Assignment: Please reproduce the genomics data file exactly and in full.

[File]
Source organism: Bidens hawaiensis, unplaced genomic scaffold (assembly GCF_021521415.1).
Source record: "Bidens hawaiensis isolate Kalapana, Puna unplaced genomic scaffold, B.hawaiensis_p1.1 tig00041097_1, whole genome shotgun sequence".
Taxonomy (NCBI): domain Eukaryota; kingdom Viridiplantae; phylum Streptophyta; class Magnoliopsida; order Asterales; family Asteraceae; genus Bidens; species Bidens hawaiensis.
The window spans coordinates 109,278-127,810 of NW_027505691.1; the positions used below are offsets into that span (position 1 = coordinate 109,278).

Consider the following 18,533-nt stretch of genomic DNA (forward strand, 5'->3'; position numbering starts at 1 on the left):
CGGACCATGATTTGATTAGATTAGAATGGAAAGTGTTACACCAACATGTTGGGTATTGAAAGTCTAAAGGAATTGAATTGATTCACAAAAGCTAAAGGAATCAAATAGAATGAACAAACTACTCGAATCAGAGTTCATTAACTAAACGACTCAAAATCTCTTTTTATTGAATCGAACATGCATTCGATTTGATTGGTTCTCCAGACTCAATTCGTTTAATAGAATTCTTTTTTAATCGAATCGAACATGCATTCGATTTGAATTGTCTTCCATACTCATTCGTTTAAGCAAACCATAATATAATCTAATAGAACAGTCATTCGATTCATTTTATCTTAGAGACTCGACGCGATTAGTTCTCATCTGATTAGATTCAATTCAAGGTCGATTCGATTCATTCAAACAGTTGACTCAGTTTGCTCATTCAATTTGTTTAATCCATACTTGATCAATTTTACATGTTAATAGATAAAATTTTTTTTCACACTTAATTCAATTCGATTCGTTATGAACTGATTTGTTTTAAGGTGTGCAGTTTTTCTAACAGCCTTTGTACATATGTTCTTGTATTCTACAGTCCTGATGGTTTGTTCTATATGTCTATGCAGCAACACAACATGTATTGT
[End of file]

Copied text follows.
Source organism: Bidens hawaiensis, unplaced genomic scaffold (assembly GCF_021521415.1).
Source record: "Bidens hawaiensis isolate Kalapana, Puna unplaced genomic scaffold, B.hawaiensis_p1.1 tig00041097_1, whole genome shotgun sequence".
Taxonomy (NCBI): domain Eukaryota; kingdom Viridiplantae; phylum Streptophyta; class Magnoliopsida; order Asterales; family Asteraceae; genus Bidens; species Bidens hawaiensis.
The window spans coordinates 109,278-127,810 of NW_027505691.1; the positions used below are offsets into that span (position 1 = coordinate 109,278).

Consider the following 18,533-nt stretch of genomic DNA (forward strand, 5'->3'; position numbering starts at 1 on the left):
CGGACCATGATTTGATTAGATTAGAATGGAAAGTGTTACACCAACATGTTGGGTATTGAAAGTCTAAAGGAATTGAATTGATTCACAAAAGCTAAAGGAATCAAATAGAATGAACAAACTACTCGAATCAGAGTTCATTAACTAAACGACTCAAAATCTCTTTTTATTGAATCGAACATGCATTCGATTTGATTGGTTCTCCAGACTCAATTCGTTTAATAGAATTCTTTTTTAATCGAATCGAACATGCATTCGATTTGAATTGTCTTCCATACTCATTCGTTTAAGCAAACCATAATATAATCTAATAGAACAGTCATTCGATTCATTTTATCTTAGAGACTCGACGCGATTAGTTCTCATCTGATTAGATTCAATTCAAGGTCGATTCGATTCATTCAAACAGTTGACTCAGTTTGCTCATTCAATTTGTTTAATCCATACTTGATCAATTTTACATGTTAATAGATAAAATTTTTTTTCACACTTAATTCAATTCGATTCGTTATGAACTGATTTGTTTTAAGGTGTGCAGTTTTTCTAACAGCCTTTGTACATATGTTCTTGTATTCTACAGTCCTGATGGTTTGTTCTATATGTCTATGCAGCAACACAACATGTATTGT